MOSCOW, Jan 22 (Reuters) - Russia's United Company RUSAL, which is buying a strategic stake in metals major Norilsk Nickel GMKN.MM, is discussing a full buyout or a merger, one of RUSAL's shareholders told a newspaper on Tuesday.
Billionaire Viktor Vekselberg told Vedomosti business daily RUSAL was in talks with Vladimir Potanin, who owns over 25 percent in Norilsk, after having already agreed with Mikhail Prokhorov to buy his 29 percent stake in Norilsk in exchange for 11 percent in RUSAL and an undisclosed cash sum.
“I met Volodya (Vladimir Potanin) before the New Year. Volodya in general believes that such a merger would make sense but there are many details we need to discuss and understand to see how such a big deal can be structured,” Vekselberg said.
“Sooner or later we and Potanin will reach agreement,” he added.
Potanin’s press service was not immediately available for comments. The newspaper quoted the press service as saying Potanin is not discussing any merger ideas.
In December, Potanin declined to exercise his right of first refusal to buy Prokhorov’s stake in Norilsk for $15.7 billion, opening the way for RUSAL to buy it. Prokhorov’s sale is part of a complicated divorce process between the two businessman.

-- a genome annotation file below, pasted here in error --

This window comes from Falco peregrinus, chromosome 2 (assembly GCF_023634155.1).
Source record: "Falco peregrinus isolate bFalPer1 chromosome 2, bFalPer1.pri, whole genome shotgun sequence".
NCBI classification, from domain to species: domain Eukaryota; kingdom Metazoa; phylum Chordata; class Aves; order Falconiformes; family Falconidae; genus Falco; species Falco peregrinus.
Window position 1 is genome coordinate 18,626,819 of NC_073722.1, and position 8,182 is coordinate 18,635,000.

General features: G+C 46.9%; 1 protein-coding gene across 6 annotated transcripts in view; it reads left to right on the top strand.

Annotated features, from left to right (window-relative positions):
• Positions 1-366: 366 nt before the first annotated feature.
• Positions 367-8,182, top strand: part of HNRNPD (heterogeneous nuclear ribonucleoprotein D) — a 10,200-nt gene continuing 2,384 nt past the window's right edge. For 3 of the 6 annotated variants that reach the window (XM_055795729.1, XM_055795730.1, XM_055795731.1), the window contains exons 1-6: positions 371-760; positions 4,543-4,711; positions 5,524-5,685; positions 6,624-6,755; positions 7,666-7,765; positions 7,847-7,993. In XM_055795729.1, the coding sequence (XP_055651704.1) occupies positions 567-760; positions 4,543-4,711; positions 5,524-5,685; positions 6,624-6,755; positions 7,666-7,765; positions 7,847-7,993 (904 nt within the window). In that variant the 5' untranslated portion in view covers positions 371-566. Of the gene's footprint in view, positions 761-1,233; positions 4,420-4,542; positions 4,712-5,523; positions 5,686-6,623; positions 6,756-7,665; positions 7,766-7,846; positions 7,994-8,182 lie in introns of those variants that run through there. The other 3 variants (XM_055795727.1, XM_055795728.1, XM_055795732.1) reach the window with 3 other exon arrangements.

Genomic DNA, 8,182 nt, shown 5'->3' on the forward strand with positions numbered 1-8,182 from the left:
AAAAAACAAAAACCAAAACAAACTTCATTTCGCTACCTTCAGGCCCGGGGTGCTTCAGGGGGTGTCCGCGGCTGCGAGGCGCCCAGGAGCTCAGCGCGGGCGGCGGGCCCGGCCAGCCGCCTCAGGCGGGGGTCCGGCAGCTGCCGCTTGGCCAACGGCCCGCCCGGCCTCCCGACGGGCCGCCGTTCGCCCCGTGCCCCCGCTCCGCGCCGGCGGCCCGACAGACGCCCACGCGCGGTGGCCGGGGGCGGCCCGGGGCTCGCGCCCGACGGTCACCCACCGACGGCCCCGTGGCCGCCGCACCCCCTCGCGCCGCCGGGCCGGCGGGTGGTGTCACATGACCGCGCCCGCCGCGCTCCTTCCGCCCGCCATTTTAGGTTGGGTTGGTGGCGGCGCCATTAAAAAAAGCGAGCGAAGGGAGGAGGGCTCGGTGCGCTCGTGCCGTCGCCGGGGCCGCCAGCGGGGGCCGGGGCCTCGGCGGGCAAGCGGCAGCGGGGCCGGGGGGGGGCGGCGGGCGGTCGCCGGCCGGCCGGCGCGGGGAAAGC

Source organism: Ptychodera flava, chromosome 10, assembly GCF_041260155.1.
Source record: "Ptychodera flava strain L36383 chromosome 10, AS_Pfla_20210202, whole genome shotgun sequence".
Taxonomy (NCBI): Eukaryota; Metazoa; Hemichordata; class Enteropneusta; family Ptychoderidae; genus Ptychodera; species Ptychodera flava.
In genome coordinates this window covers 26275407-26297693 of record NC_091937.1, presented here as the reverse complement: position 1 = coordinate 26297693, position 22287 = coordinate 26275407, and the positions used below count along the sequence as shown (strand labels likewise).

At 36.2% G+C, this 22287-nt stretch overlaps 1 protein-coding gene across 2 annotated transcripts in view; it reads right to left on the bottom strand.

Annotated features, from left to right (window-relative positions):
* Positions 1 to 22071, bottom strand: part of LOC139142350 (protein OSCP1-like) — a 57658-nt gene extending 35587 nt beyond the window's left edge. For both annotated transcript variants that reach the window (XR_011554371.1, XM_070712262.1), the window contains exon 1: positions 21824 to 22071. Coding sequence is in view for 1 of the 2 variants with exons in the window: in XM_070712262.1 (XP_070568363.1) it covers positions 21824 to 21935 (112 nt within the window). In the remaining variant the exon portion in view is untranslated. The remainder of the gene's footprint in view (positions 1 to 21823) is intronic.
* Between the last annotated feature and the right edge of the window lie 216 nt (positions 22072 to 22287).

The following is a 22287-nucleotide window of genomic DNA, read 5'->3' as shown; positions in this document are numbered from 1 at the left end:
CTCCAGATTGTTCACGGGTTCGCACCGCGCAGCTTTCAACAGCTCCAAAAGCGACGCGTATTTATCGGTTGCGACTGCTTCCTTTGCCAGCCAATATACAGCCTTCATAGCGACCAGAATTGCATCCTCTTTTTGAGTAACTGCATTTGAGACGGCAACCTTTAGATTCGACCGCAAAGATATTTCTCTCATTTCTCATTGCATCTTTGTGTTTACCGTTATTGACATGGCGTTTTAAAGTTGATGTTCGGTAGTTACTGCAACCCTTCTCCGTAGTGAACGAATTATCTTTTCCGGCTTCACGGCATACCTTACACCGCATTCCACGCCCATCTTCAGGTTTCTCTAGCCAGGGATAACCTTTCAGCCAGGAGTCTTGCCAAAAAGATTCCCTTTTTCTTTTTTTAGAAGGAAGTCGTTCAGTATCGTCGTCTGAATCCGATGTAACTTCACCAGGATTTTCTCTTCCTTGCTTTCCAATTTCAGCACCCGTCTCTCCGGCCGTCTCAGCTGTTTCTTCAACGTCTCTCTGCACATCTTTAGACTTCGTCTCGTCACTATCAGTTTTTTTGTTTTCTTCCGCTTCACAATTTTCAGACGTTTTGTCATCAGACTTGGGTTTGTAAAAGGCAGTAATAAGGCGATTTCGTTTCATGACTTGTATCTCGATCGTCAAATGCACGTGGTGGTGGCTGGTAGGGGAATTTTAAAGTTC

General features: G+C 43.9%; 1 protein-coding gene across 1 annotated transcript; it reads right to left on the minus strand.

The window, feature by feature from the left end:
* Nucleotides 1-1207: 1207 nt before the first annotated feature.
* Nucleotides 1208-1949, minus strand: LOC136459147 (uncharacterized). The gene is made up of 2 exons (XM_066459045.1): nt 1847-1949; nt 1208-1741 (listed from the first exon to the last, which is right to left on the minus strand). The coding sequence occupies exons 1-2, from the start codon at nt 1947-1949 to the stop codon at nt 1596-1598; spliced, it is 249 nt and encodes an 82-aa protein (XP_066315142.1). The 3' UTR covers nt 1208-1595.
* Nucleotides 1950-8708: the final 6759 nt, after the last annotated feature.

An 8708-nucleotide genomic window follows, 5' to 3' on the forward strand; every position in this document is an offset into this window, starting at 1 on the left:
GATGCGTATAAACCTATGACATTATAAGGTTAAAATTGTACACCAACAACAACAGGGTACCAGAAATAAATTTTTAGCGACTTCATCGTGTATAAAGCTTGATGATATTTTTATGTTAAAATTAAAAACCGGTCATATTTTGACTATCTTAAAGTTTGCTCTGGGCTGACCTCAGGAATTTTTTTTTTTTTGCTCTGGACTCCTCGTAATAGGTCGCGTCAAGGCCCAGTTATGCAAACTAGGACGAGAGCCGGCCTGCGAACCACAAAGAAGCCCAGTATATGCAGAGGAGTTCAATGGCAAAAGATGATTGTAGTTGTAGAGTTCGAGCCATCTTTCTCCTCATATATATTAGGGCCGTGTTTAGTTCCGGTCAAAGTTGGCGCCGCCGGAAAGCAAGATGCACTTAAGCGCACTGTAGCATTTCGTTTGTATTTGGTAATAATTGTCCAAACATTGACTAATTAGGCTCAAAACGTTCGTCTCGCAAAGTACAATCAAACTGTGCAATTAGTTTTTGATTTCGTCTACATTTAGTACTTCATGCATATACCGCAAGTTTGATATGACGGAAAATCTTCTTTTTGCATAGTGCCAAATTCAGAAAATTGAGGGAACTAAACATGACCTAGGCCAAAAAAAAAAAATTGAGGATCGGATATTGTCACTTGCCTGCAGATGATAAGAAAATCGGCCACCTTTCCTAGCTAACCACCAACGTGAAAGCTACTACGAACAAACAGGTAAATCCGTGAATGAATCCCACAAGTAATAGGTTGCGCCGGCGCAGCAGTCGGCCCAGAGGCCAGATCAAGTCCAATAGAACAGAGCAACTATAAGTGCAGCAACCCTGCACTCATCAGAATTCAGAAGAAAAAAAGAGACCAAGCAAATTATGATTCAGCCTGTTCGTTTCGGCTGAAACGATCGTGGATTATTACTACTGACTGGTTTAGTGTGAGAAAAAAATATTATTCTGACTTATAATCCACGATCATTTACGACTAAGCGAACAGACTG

RUSAL has applied for regulatory approval in seven countries and expects the deal to close in the first quarter.
Norilsk, which has a market value of $46 billion, mines a fifth of the world’s nickel and more than half of its palladium.
RUSAL, valued at around $30 billion by investment banks advising on a possible stock market float, accounts for 12 percent of world aluminium output and 15 percent of alumina.
RUSAL is 66 percent controlled by businessman Oleg Deripaska, while 22 percent belongs to the former shareholders of aluminium company Sual, including Vekselberg. Some 12 percent belongs to Swiss-based trading house Glencore. (Reporting by Dmitry Zhdannikov; Editing by Quentin Bryar)
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